Media Training

Media mentoring and training through hands on editorial coaching and small focussed
topical seminars: “learning by doing”

  • Filmmakers and journalists will receive individual mentoring through our micro grants process, as well as training in small groups in all aspects of producing high quality radio and video programs, in a process of ‘learning by doing’, including writing and storyboarding, technical skills training, data visualisation, and the use of new and alternative technologies, including drones.
  • Scientists, journalists and staff at local environmental and community organizations to work together to produce quality radio and video productions through information sharing, where the specialists identify key themes and the journalists master the production’s know-how.



Do you have an idea for a story?
We’d like to hear from you!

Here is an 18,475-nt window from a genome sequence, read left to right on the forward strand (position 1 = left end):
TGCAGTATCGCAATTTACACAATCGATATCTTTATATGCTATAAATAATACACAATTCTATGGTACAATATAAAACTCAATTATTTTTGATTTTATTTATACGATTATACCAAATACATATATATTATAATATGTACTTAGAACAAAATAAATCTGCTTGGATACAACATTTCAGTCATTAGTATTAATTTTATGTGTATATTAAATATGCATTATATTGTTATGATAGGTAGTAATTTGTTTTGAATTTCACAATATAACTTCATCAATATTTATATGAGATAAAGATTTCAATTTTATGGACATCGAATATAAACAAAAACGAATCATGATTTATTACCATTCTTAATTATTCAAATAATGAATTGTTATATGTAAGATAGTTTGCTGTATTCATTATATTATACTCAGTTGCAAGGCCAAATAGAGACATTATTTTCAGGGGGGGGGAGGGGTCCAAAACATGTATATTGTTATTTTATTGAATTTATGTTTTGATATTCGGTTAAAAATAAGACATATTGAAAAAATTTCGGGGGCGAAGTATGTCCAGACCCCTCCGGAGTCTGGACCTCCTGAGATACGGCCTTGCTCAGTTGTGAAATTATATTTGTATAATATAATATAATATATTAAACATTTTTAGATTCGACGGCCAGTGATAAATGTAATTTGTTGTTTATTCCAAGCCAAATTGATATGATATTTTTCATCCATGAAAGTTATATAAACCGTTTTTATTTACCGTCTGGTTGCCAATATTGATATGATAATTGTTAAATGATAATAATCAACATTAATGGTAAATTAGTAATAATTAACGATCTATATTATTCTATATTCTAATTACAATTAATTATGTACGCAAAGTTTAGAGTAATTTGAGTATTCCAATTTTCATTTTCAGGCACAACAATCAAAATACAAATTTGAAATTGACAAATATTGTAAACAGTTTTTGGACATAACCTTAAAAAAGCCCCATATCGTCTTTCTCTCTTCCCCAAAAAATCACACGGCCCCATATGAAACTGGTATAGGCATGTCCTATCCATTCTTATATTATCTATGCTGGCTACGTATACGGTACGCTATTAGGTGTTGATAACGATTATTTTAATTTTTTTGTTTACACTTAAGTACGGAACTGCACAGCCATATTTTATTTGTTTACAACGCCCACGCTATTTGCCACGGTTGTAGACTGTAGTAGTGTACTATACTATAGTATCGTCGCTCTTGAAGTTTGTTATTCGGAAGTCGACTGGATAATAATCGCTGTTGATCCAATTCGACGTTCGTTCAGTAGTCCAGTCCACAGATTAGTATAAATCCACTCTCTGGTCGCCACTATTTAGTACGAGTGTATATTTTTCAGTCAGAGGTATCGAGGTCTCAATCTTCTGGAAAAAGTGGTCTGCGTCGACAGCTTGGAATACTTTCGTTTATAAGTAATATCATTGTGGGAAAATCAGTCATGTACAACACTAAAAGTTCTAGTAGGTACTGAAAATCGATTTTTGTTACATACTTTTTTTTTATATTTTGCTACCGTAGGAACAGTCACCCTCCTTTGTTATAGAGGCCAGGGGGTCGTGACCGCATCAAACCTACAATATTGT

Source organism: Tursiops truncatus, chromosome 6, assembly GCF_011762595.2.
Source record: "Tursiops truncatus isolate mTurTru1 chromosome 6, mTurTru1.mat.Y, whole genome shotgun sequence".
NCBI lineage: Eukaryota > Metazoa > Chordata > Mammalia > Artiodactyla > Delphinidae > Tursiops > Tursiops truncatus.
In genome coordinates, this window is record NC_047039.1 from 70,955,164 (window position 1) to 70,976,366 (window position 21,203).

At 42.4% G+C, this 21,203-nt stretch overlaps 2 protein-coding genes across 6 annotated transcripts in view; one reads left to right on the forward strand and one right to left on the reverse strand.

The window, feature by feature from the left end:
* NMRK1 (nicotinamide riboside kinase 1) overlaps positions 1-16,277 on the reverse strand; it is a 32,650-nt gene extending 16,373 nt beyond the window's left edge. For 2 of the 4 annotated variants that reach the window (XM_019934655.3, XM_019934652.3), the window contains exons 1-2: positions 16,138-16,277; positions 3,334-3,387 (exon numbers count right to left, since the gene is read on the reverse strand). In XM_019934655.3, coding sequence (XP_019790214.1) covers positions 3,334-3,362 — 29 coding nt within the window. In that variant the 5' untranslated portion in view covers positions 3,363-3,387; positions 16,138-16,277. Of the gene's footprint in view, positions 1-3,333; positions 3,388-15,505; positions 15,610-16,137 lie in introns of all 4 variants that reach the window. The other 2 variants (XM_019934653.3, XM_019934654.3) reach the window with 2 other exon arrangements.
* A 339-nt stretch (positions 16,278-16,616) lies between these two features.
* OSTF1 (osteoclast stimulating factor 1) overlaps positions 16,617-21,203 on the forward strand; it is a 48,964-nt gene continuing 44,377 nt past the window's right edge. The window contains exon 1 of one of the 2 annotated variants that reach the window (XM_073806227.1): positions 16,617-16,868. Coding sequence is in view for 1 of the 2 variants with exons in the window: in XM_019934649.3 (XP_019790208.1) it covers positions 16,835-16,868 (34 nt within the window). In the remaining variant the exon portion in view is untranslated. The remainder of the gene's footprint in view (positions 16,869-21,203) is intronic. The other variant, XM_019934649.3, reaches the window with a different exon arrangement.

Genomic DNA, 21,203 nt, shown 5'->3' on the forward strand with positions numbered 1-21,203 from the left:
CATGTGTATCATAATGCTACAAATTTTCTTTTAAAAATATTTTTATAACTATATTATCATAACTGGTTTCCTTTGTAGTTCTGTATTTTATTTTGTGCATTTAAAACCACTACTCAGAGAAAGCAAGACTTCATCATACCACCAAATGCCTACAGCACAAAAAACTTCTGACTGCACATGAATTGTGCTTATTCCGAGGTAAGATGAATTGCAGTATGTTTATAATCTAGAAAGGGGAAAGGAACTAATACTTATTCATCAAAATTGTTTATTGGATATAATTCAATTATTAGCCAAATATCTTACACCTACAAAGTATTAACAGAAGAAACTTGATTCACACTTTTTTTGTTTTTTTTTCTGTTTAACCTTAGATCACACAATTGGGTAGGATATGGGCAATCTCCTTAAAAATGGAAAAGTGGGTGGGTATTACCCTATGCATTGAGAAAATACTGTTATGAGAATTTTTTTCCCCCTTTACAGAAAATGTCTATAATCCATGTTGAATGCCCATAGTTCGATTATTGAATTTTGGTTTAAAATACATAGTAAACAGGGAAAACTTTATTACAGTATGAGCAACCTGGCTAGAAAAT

Please send submissions to
Journalists and filmmakers can apply for micro-reporting grants of $100. A team of peers will review submitted ideas and provide feedback to the applicants. Successful submissions will receive a reporting grant as well as editorial mentoring.

The completed stories will be published locally by the journalists’ media organization as well as on the Lost Freetown Collective platform and social media.

Information & Knowledge Sharing

Creating a ‘Community of Practice’ to promote dialogue and cross-disciplinary collaboration between community groups, decision makers, and experts.

Currently, there is fragmentation and a lack of co-ordination between the various stakeholders engaged in creating and implementing environmental policy and programs. We propose bridging the gap between policy and grassroots engagement by creating a platform to promote linkages between different partners and empowering local communities to make their voices heard.